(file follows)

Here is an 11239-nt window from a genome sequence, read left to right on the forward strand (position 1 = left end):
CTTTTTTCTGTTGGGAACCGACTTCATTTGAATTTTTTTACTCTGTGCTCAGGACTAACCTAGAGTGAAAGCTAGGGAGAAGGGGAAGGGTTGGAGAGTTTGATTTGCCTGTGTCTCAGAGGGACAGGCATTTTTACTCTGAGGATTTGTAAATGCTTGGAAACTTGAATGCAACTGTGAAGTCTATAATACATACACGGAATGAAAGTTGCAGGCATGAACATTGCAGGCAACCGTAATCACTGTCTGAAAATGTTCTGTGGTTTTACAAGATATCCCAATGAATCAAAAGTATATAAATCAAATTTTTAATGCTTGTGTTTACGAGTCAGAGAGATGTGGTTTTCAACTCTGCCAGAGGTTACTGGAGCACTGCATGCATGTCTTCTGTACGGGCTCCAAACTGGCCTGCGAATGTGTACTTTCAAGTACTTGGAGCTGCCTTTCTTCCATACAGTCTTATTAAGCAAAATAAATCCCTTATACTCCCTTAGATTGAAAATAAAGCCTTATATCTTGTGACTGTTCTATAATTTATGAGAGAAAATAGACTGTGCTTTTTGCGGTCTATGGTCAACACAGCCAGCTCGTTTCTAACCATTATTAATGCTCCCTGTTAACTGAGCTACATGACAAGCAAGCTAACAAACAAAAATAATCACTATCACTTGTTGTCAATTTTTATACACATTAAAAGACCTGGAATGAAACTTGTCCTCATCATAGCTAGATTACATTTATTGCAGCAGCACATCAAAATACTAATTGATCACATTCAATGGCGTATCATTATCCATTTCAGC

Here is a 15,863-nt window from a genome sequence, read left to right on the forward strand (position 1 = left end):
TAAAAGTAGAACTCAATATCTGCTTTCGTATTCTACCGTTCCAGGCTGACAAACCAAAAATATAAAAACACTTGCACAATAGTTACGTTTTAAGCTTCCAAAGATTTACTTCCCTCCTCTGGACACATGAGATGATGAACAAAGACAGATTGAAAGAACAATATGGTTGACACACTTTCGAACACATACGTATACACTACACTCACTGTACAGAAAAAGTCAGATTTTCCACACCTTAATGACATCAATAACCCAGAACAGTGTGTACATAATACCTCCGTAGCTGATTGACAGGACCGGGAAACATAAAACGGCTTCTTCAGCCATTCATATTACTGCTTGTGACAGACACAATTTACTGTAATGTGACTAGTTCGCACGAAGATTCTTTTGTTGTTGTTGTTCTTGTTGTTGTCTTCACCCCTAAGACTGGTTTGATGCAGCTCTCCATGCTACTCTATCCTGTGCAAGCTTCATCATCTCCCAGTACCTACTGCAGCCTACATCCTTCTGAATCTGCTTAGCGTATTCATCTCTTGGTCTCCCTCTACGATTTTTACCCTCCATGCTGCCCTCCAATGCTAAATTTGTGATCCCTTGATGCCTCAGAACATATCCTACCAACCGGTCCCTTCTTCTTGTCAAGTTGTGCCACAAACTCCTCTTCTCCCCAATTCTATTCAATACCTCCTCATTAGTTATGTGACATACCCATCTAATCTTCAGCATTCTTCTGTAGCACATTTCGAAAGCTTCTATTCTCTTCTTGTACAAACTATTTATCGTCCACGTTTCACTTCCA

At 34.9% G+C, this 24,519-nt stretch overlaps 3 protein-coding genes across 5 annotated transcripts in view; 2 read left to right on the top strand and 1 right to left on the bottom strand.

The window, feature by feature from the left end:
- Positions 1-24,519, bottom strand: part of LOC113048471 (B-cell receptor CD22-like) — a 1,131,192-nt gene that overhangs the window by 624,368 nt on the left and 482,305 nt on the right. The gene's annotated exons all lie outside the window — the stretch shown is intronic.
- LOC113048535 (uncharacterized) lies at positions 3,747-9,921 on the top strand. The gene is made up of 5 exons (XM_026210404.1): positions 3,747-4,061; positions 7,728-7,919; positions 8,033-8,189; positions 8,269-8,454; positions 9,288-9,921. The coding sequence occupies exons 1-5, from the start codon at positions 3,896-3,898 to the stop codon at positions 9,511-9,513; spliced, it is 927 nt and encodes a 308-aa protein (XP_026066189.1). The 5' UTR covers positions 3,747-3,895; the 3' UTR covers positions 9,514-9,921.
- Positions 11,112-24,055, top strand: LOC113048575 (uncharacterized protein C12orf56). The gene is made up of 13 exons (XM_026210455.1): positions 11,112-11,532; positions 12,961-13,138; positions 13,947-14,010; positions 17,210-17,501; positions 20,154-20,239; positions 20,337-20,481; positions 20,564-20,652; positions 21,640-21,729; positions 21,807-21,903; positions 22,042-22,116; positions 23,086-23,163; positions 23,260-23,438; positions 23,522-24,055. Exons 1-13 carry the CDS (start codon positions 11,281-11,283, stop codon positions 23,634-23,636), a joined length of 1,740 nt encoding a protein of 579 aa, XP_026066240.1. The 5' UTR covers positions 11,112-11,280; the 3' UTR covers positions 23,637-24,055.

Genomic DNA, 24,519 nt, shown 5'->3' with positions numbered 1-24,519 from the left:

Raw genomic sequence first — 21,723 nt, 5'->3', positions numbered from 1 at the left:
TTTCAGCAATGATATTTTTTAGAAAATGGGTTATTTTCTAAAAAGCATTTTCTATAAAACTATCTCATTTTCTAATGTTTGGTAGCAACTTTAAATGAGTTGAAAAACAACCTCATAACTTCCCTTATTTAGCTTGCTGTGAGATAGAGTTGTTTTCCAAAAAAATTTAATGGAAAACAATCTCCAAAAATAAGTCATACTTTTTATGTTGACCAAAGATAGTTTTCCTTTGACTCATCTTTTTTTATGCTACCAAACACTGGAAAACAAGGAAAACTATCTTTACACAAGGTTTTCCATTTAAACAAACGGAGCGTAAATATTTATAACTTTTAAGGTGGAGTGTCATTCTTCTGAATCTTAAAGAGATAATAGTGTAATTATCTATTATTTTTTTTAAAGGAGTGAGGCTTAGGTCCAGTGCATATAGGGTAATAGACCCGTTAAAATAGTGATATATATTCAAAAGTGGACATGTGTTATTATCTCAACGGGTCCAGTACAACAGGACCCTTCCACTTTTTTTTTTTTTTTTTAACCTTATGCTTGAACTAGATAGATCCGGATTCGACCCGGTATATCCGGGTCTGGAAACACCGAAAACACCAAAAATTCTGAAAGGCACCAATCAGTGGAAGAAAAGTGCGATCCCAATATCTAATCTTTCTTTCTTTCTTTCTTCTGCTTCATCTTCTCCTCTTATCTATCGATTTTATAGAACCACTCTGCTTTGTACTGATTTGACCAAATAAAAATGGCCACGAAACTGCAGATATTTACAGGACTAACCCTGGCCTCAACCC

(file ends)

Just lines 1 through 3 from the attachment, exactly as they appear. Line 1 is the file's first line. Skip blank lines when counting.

Here is an 11239-nt window from a genome sequence, read left to right on the forward strand (position 1 = left end):
CTTTTTTCTGTTGGGAACCGACTTCATTTGAATTTTTTTACTCTGTGCTCAGGACTAACCTAGAGTGAAAGCTAGGGAGAAGGGGAAGGGTTGGAGAGTTTGATTTGCCTGTGTCTCAGAGGGACAGGCATTTTTACTCTGAGGATTTGTAAATGCTTGGAAACTTGAATGCAACTGTGAAGTCTATAATACATACACGGAATGAAAGTTGCAGGCATGAACATTGCAGGCAACCGTAATCACTGTCTGAAAATGTTCTGTGGTTTTACAAGATATCCCAATGAATCAAAAGTATATAAATCAAATTTTTAATGCTTGTGTTTACGAGTCAGAGAGATGTGGTTTTCAACTCTGCCAGAGGTTACTGGAGCACTGCATGCATGTCTTCTGTACGGGCTCCAAACTGGCCTGCGAATGTGTACTTTCAAGTACTTGGAGCTGCCTTTCTTCCATACAGTCTTATTAAGCAAAATAAATCCCTTATACTCCCTTAGATTGAAAATAAAGCCTTATATCTTGTGACTGTTCTATAATTTATGAGAGAAAATAGACTGTGCTTTTTGCGGTCTATGGTCAACACAGCCAGCTCGTTTCTAACCATTATTAATGCTCCCTGTTAACTGAGCTACATGACAAGCAAGCTAACAAACAAAAATAATCACTATCACTTGTTGTCAATTTTTATACACATTAAAAGACCTGGAATGAAACTTGTCCTCATCATAGCTAGATTACATTTATTGCAGCAGCACATCAAAATACTAATTGATCACATTCAATGGCGTATCATTATCCATTTCAGC

Here is a 15,863-nt window from a genome sequence, read left to right on the forward strand (position 1 = left end):